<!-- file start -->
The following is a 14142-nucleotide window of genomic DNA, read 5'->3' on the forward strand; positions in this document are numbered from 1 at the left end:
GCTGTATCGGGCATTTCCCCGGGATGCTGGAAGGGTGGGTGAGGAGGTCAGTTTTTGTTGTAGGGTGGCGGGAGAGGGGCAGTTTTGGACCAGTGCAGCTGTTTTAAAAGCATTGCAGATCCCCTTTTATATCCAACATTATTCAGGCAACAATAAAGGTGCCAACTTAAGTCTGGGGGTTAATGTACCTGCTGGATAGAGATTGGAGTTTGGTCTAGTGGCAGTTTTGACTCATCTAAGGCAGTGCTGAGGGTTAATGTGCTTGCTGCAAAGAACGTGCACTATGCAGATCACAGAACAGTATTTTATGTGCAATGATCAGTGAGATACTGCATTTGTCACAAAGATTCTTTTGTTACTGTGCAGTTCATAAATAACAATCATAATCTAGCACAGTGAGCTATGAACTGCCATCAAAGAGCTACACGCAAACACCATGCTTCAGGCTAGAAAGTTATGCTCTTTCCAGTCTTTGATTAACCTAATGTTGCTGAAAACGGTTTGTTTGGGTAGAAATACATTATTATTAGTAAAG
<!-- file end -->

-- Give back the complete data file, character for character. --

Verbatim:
The following is a 14142-nucleotide window of genomic DNA, read 5'->3' on the forward strand; positions in this document are numbered from 1 at the left end:
GCTGTATCGGGCATTTCCCCGGGATGCTGGAAGGGTGGGTGAGGAGGTCAGTTTTTGTTGTAGGGTGGCGGGAGAGGGGCAGTTTTGGACCAGTGCAGCTGTTTTAAAAGCATTGCAGATCCCCTTTTATATCCAACATTATTCAGGCAACAATAAAGGTGCCAACTTAAGTCTGGGGGTTAATGTACCTGCTGGATAGAGATTGGAGTTTGGTCTAGTGGCAGTTTTGACTCATCTAAGGCAGTGCTGAGGGTTAATGTGCTTGCTGCAAAGAACGTGCACTATGCAGATCACAGAACAGTATTTTATGTGCAATGATCAGTGAGATACTGCATTTGTCACAAAGATTCTTTTGTTACTGTGCAGTTCATAAATAACAATCATAATCTAGCACAGTGAGCTATGAACTGCCATCAAAGAGCTACACGCAAACACCATGCTTCAGGCTAGAAAGTTATGCTCTTTCCAGTCTTTGATTAACCTAATGTTGCTGAAAACGGTTTGTTTGGGTAGAAATACATTATTATTAGTAAAG